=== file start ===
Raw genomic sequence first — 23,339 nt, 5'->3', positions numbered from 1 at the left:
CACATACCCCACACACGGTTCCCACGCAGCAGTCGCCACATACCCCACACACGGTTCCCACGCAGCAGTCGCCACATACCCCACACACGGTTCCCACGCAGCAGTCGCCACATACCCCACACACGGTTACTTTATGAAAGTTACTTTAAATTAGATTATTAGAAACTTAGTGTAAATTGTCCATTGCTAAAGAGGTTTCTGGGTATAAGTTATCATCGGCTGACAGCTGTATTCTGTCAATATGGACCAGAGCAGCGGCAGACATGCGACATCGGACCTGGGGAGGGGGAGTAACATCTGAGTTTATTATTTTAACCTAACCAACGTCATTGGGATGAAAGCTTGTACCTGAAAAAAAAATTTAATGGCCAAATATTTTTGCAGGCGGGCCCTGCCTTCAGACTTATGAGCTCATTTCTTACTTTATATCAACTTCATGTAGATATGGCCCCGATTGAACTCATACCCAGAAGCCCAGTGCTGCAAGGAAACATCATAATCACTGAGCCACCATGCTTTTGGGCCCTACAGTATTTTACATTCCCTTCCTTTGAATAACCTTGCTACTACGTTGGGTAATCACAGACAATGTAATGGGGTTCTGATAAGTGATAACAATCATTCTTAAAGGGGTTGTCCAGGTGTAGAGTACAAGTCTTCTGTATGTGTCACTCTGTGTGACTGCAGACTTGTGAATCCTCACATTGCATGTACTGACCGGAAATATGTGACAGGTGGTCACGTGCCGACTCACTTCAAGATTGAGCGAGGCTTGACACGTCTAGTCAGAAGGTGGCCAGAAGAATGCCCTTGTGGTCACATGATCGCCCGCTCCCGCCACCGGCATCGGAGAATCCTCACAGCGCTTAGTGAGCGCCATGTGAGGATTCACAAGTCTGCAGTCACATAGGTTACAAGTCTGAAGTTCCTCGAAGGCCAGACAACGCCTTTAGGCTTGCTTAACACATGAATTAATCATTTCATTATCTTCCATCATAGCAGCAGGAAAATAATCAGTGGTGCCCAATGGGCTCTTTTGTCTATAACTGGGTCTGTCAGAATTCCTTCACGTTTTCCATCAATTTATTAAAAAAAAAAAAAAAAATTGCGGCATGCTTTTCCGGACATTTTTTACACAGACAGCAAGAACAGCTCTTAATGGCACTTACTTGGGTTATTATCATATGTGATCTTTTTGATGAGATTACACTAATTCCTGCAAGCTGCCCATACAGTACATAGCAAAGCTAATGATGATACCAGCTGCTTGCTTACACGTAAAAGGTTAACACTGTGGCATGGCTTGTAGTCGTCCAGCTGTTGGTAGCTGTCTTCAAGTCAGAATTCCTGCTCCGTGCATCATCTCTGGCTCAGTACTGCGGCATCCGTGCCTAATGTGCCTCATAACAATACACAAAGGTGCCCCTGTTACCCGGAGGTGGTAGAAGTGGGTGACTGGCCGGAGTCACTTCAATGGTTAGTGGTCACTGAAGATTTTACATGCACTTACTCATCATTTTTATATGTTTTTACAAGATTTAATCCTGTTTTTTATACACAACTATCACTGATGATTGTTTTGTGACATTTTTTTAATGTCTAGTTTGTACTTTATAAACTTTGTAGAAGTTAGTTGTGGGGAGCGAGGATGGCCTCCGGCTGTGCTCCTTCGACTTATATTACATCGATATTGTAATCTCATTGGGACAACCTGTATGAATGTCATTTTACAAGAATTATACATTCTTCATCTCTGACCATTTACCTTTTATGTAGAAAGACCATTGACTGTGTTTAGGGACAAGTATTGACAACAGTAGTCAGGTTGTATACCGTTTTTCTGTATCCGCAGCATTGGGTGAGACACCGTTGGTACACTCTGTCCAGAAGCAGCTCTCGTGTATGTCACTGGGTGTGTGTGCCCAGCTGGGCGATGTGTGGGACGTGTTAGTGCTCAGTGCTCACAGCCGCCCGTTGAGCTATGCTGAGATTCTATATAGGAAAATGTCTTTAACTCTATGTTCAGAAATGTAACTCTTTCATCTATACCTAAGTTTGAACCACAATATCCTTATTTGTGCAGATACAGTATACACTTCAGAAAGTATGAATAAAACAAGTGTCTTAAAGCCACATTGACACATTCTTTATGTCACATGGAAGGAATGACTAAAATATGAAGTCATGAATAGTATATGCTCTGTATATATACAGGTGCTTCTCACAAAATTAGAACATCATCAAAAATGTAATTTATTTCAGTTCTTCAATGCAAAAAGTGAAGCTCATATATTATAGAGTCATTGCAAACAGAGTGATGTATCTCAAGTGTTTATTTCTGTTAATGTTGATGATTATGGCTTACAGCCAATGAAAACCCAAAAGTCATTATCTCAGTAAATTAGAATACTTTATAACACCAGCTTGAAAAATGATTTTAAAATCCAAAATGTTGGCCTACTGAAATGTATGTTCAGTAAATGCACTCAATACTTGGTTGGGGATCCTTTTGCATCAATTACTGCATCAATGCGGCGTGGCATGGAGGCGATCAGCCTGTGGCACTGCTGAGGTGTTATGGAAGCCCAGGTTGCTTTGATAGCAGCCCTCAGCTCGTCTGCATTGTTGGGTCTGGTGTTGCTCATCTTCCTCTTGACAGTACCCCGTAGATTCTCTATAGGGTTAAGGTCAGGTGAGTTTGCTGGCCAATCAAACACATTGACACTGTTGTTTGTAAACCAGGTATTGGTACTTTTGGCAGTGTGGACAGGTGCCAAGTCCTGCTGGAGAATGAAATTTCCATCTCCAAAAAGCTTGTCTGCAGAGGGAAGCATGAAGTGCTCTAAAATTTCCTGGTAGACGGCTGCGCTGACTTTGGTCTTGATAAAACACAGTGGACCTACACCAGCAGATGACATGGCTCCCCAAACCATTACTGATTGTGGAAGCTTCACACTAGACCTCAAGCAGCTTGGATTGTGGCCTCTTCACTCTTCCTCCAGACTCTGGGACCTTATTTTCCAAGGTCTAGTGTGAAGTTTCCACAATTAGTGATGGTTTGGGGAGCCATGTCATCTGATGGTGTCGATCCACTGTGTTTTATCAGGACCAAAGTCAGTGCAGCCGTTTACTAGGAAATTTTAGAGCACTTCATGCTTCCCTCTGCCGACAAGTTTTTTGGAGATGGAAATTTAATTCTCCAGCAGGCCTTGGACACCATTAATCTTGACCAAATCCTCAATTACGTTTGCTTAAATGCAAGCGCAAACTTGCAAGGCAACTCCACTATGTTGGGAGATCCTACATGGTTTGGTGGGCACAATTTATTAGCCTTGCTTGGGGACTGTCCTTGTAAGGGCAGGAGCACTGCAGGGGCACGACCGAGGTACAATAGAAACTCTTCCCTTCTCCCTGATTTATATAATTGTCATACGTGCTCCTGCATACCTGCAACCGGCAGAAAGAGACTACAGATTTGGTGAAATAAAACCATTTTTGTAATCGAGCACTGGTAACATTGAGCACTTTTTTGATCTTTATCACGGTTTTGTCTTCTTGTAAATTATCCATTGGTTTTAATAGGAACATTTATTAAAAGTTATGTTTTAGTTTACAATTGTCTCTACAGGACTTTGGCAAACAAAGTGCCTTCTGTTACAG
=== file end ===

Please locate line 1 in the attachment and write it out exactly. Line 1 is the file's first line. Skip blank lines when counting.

Raw genomic sequence first — 23,339 nt, 5'->3', positions numbered from 1 at the left: